With the retrospective approach, you act like IFRS 16 has always been applicable. You go back to all your leases and calculate what the numbers would have been if IFRS 16 was in play from the start of the lease. You will need to change your past financial statements. This method can take a lot of work because you have to look back at all the financial years that the lease was active and change the numbers.
With the modified retrospective approach, you kind of say “let's start now” – and don’t bother much with the past. You don't need to alter your previous financial statements. Instead, you apply IFRS 16 from the beginning of the year you adopt it, not worrying about previous years. This might be less accurate, but it’s also less work and can be handy if you want to make the switch without delving too much into past transactions.
Using the modified retrospective approach, you either recognize the right-of-use (ROU) asset at the same amount as the lease liability at the inception date, or recognize the right-of-use asset at the present value at inception (contract start) and amortize from that point. More on ROU below.
Step 7: Evaluate your software
As described below, it demands precision to calculate the right-of-use asset and the corresponding liability. Determine whether your current accounting system can handle the lease accounting requirements. Some use Excel for IFRS 16, but most experience that spreadsheets are not fit for purpose when the number of leases surpass 15. Thus, consider implementing a lease accounting software solution that can manage and account for leases under IFRS 16. Lease accounting software can also bring substantial business value to contract management – by professionalizing document management, avoiding unwanted renewals, speeding up budgeting, and reducing dependency on key personnel.
Step 8: Initial measurement
In step 6 and 7 we paused to consider transition methods and software. Now is time to move on from step 5. Calculate the present value of future lease payments using the appropriate discount rate. Determine the right-of-use asset, the lease liability, as well as interest expense and amortization/depreciation.
A right-of-use is the right to use an underlying asset. A lease liability is the obligation to make payments. A lessee measures the lease liability at the commencement date of the lease. The commencement date is the point in time when a lessor makes an underlying asset available for use by a lessee.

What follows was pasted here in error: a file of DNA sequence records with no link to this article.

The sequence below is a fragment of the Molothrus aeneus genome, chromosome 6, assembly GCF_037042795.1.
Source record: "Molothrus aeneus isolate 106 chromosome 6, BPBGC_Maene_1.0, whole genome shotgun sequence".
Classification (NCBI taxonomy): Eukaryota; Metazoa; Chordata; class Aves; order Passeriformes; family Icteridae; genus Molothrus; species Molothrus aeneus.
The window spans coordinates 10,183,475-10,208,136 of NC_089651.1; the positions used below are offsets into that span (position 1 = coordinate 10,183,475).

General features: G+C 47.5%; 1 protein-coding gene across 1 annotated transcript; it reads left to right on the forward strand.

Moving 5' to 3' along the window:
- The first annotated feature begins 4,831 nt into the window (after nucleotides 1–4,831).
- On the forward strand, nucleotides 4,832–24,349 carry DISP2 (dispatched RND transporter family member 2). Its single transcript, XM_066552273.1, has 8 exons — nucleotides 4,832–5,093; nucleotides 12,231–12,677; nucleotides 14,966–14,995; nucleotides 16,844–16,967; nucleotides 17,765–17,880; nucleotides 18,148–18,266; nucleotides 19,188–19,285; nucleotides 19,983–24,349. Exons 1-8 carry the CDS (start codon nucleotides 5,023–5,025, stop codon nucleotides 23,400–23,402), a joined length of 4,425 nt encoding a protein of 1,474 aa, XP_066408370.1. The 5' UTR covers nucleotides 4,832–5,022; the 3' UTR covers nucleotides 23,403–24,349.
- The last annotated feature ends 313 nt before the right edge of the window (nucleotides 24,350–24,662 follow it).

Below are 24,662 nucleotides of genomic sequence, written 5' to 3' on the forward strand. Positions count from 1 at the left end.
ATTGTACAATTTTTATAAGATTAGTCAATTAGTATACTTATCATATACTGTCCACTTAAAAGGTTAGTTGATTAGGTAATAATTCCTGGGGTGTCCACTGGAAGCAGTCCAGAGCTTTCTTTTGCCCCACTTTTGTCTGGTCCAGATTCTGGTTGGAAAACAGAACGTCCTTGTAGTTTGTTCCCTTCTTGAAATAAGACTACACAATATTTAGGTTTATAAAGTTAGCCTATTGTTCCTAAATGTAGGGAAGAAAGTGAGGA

At the commencement date, the right-of-use asset and the lease liability are the same. From that point, the RoU asset is depreciated over its expected economic lifetime, and the lease liability is subject to interest calculation and repayment.
The lease liability (and RoU): When you first start a lease, you need to figure out how much it will cost you over the whole lease period. To do this, you look at all the payments you'll be making that you haven't paid yet. You'll then adjust this amount to its present value. This means you're considering how much those future payments are worth in today's money (when discounted).
To get the present value, you'll use an interest rate. First, try to use the interest rate that's built into the lease (if you can figure it out). If you can't, use the rate it would cost you to borrow a similar amount of money.
Now, what payments should you consider when working out this amount?
- Regular payments you're committed to make, minus any discounts or incentives the leaser gave you.
- Payments that might change based on things like inflation rates or interest rates. You'll use the rates from the start of the lease for this.
- Any money you expect to pay if the item you're leasing loses value.
- If you have the option to buy the item you're leasing and you're pretty sure you'll do so, include that cost.
- If you can end the lease early but have to pay a fee to do so, and you think you'll end it early, include that fee.
Step 9: Subsequent measurement
After the lease starts, you need to update the lease liability you owe by doing the following:
- Add any interest that's accumulated on what you owe.
- Subtract any payments you've made for the lease.
- Adjust the amount if there are any changes to the lease terms or if there are fixed payments that change in nature (as outlined in some specific guidelines).
Right-of-use asset: After the lease starts, you need to keep track of the value of the item you're leasing. You'll usually use the cost model for this, unless there are other specific methods mentioned. Using the cost model means: